Toll-like receptor (TLR) ligands that signal via TIR-domain-containing adapter-inducing IFN beta (TRIF) activate the I kappa B kinase (IKK)-related kinases, TRAF associated NF kappa B activator (TANK)-binding kinase-1 (TBK1) and IKK epsilon, which then phosphorylate IRF3 and induce the production of IFN beta. Here we show that TBK1 and IKK epsilon are also activated by TLR ligands that signal via MyD88. Notably, the activation of IKK epsilon is rapid, transient, and it precedes a more prolonged activation of TBK1. The MyD88- and TRIF-dependent signaling pathways activate the IKK-related kinases by two signaling pathways. One is mediated by the canonical IKKs, whereas the other culminates in the autoactivation of the IKK-related kinases. Once activated, TBK1/IKK epsilon then phosphorylate and inhibit the canonical IKKs. The negative regulation of the canonical IKKs by the IKK-related kinases occurs in both the TRIF- and MyD88-dependent TLR pathways, whereas IRF3 phosphorylation is restricted to the TRIF-dependent signaling pathway. We have discovered that the activation of IKK epsilon is abolished, the activation of TBK1 is reduced, and the interaction between the IKK-related kinases and the canonical IKKs is suppressed in TANK(-/-) macrophages, preventing the IKK-related kinases from negatively regulating the canonical IKKs. In contrast, IRF3 phosphorylation and IFN beta production was normal in TANK(-/-) macrophages. Our results demonstrate a key role for TANK in enabling the canonical IKKs and the IKK-related kinases to regulate each other, which is required to limit the strength of TLR signaling and ultimately, prevent autoimmunity.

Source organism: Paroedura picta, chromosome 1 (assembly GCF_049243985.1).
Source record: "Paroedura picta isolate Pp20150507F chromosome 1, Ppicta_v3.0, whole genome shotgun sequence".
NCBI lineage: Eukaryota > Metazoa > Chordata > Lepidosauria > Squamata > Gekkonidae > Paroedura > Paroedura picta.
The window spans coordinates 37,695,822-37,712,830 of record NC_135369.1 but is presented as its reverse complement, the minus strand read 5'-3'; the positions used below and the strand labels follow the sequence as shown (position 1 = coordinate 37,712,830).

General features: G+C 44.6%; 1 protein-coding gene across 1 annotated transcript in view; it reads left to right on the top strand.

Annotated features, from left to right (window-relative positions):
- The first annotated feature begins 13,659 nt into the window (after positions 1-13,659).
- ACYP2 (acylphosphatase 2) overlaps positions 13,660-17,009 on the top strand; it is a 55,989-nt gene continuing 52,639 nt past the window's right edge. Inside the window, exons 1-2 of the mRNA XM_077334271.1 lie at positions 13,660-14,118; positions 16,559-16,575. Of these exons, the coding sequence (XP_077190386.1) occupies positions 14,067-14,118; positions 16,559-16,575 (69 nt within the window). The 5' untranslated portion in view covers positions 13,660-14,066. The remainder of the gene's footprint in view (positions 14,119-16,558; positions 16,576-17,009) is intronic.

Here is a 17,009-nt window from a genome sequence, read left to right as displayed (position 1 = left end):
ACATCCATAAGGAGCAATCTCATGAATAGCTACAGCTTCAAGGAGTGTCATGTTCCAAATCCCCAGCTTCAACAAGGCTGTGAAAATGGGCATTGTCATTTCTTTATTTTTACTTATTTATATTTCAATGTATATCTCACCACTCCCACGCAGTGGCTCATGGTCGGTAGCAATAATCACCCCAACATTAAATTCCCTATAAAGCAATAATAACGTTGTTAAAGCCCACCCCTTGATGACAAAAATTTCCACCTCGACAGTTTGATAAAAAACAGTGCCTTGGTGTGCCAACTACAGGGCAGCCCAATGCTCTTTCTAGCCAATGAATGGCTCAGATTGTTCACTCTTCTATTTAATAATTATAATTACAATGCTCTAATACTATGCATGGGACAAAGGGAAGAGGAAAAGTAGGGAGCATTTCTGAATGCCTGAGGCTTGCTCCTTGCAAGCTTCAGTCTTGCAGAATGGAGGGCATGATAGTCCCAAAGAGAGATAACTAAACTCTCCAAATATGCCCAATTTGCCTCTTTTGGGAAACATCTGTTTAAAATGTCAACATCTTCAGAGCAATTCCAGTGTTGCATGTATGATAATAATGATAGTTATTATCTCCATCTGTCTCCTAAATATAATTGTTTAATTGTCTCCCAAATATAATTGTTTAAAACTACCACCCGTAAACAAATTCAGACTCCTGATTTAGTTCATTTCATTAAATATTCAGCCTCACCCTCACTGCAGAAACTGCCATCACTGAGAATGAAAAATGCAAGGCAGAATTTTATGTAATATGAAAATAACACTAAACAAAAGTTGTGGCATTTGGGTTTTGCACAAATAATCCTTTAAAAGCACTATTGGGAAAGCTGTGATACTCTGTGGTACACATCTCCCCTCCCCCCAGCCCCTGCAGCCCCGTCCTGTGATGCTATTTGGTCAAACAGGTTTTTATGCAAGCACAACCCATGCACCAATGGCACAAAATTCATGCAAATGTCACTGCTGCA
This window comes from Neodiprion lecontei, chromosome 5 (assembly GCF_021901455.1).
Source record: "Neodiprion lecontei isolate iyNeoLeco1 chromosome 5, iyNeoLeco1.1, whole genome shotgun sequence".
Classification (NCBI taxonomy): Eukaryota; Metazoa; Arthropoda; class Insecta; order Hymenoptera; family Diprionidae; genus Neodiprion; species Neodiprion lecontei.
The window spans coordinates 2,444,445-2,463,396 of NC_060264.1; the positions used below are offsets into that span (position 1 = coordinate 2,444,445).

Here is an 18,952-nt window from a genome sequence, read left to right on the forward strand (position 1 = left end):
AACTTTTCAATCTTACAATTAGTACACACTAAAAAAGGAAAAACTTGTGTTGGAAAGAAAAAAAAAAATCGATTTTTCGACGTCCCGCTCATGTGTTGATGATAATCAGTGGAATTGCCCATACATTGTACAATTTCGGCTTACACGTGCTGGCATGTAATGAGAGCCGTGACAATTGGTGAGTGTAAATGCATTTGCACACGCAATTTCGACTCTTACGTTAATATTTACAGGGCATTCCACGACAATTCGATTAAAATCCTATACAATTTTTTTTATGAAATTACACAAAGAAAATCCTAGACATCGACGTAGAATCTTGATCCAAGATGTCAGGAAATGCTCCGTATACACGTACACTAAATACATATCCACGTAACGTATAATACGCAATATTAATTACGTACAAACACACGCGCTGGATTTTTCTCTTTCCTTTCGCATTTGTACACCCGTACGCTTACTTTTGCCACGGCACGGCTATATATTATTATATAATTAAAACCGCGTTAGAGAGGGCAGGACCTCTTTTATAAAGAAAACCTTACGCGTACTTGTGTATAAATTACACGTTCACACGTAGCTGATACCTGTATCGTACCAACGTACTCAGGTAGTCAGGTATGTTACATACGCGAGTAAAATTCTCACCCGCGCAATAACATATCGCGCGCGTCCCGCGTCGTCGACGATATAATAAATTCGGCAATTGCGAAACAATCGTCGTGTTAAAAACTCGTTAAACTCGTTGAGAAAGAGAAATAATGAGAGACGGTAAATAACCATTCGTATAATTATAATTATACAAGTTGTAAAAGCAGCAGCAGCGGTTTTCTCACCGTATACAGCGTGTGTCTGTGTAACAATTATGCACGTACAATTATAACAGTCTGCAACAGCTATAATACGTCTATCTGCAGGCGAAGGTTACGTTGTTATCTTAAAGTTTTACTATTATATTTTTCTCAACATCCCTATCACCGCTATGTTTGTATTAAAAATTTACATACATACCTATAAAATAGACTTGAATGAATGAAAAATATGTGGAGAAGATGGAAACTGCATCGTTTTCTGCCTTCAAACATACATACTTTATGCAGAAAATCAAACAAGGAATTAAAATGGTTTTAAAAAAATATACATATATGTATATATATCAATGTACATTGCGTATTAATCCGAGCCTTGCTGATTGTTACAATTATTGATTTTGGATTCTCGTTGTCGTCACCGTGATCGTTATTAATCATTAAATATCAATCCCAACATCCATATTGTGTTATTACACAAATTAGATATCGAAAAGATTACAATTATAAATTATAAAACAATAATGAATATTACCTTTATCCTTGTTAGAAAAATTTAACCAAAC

|Number of pages||6|
|Journal||Proceedings of the National Academy of Sciences of the United States of America|
|Publication status||Published - 11 Oct 2011|
- POLYUBIQUITIN BINDING
- ANTIVIRAL RESPONSE
- NF-KAPPA-B1 P105
- INNATE IMMUNITY